Linked by Thom Holwerda on Wed 5th Jan 2011 22:09 UTC
Windows And this is part two of the story: Microsoft has just confirmed the next version of Windows NT (referring to it as NT for clarity's sake) will be available for ARM - or more specifically, SoCs from NVIDIA, Qualcomm, and Texas Instruments. Also announced today at CES is Microsoft Office for ARM. Both Windows NT and Microsoft Office were shown running on ARM during a press conference for the fact at CES in Las Vegas.
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RE[2]: enough bits?
by jwwf on Thu 6th Jan 2011 21:46 UTC in reply to "RE: enough bits?"
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"I sure hope they are planning to target only a future 64 bit ARM.

Considering the Windows codebase is already portable across 32 or 64 bit addressing, it seems like it would be a (pointless) step backward to disable that capability just to spite people.

It's not "just to spite people", why would you think that? It is to allocate development resources efficiently, both for OS developers (fewer builds to test) and for all application developers (same reason). In case you haven't noticed, 2008 R2 is already 64 bit only for this very reason. It is a question of "I have X dollars to spend on this project, how can I most efficiently use them?"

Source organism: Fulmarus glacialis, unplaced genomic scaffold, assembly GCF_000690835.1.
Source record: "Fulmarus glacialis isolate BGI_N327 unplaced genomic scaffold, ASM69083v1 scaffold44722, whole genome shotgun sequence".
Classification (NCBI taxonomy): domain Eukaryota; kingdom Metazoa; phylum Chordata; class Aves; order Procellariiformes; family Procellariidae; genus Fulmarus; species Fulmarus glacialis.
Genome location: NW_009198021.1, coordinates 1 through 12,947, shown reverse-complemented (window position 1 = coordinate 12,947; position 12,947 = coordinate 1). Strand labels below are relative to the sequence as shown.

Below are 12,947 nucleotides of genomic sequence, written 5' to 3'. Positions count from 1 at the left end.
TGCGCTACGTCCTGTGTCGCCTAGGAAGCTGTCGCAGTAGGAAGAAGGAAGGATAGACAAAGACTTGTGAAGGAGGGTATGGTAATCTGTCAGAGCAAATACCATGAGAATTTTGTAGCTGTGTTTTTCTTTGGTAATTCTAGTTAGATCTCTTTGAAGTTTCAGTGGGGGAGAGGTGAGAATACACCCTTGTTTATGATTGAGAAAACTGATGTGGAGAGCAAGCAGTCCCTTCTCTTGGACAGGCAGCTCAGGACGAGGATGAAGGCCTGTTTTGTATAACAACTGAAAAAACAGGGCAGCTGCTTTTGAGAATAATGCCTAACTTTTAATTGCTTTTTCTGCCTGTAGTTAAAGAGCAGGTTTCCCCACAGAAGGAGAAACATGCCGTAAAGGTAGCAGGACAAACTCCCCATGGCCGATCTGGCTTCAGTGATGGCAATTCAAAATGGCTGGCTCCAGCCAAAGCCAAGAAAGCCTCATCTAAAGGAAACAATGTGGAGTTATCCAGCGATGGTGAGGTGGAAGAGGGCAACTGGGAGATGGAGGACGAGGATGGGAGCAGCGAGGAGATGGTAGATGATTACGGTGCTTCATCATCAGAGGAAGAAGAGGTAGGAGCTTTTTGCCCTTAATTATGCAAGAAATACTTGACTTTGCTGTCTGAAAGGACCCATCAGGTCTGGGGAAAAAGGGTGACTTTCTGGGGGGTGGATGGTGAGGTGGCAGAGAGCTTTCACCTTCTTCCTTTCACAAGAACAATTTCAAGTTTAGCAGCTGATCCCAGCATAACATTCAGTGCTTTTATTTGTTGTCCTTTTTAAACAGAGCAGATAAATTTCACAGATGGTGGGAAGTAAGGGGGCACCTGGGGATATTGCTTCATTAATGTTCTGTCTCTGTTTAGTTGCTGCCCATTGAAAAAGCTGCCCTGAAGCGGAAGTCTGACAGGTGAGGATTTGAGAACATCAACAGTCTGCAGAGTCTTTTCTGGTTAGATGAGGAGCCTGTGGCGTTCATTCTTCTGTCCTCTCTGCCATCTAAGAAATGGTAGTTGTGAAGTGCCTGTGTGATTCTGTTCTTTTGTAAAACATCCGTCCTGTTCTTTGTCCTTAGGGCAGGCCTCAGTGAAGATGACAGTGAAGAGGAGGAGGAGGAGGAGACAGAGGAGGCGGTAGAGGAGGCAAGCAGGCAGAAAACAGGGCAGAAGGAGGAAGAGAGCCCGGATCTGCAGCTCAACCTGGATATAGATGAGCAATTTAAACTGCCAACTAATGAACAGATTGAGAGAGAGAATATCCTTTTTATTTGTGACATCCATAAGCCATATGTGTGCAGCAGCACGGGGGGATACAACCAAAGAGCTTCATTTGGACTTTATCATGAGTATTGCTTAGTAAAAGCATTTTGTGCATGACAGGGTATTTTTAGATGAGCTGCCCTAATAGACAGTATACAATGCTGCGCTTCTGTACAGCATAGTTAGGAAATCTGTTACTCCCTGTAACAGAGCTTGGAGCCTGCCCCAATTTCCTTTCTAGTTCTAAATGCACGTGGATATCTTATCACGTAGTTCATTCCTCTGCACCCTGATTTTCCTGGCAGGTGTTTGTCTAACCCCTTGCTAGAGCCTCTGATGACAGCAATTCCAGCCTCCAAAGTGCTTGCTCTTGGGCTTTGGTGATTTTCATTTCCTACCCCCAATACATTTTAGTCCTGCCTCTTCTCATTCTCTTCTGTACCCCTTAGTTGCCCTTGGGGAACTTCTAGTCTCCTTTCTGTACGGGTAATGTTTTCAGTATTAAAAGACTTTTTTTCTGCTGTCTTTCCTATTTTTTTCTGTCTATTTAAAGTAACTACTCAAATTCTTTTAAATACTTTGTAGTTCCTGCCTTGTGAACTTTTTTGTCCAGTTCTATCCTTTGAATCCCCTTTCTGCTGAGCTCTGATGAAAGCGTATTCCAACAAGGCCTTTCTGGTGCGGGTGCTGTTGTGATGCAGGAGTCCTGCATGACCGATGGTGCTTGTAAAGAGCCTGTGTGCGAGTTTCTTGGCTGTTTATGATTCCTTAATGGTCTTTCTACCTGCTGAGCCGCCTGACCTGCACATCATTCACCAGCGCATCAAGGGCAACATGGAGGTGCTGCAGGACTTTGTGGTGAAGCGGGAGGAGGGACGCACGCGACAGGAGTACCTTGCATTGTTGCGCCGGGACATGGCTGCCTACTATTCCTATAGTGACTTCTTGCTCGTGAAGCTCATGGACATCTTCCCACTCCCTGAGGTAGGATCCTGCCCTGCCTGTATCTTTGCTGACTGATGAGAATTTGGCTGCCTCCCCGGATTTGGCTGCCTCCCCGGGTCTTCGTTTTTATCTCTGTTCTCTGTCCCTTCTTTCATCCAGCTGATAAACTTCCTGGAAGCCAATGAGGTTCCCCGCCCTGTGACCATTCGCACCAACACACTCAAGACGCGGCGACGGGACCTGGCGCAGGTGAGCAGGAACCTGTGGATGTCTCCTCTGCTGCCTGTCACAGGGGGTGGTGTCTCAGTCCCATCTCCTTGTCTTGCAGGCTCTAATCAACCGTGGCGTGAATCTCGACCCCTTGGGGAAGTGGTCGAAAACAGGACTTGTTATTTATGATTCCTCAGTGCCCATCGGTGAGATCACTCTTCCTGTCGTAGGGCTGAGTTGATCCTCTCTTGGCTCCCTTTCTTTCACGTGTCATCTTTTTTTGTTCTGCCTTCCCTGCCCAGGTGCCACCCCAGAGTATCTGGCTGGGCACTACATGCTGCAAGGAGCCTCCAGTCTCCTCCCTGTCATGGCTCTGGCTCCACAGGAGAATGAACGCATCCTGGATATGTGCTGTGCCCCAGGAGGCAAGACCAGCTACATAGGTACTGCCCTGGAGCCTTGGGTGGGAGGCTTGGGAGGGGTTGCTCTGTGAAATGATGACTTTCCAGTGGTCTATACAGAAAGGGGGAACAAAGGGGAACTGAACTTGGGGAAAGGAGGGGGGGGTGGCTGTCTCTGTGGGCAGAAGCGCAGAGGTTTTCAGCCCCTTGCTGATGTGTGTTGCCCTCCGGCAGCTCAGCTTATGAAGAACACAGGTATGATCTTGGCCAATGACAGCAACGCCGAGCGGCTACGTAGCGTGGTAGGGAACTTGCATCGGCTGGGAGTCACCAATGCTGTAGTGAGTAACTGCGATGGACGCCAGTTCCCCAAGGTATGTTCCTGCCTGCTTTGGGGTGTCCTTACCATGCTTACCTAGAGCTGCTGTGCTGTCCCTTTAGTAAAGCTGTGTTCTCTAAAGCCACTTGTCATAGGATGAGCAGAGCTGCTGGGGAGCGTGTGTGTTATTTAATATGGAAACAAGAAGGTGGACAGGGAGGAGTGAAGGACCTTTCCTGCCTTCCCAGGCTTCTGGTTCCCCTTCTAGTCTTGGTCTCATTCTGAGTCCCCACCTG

Furthermore, there is no 32 bit application base on NT/ARM now, so there is no one who could be spited. My point is, if you are starting with a clean slate, make it clean!

Just sounds like lazy development to me - what assumptions in your software would implicitly fail on 32 bit addressed systems? Don't you use portable pointer types in your code? Is your code going to simply fail on 128bit systems someday? The proper use of abstraction goes both ways my friend...

Of course it's lazy! Do you test all your C on VAX and M68K? How could somebody be so lazy as to not do that? ;)

I own a couple of UNIX boxes from the early 90s. I like playing with them. But I wouldn't actually expect anybody writing software in 2011 to worry about it being portable to OSF/1 or Solaris 2.3. My personal belief is that 32 bit x86 is on it's way down that road; others are free to disagree, but as time goes on, I think fewer and fewer people will.

One other thing, just for fun: Let's say that the biggest single system image machine you can buy now can handle 16TB of RAM (eg, the biggest Altix UV). To hit the 64 bit addressing limit, you need twenty doublings*, which even if you assume happen once per year (dubious), puts us around 2030. Obviously it is possible to hit the limit. But the question is, will the programming environment in 2030 be similar enough to UNIX now such that thinking about 128 bit pointers now would actually pay off? On the one hand you could cite my 1990 UNIX machines as evidence that the answer would be "yes", but on the other, modern non-trivial C programs are not usually trivially portable to these machines. So it's hard to say how much I should worry about 128 bit pointers; they may be the least of my problems in 2030. Or maybe not. Who knows.

* OK, disk access issues like mmap will make it useful before then. Maybe we'll even want (sparse) process address spaces bigger than that before then. But it doesn't change the core question of whether you can anticipate the programming environments of 2030.

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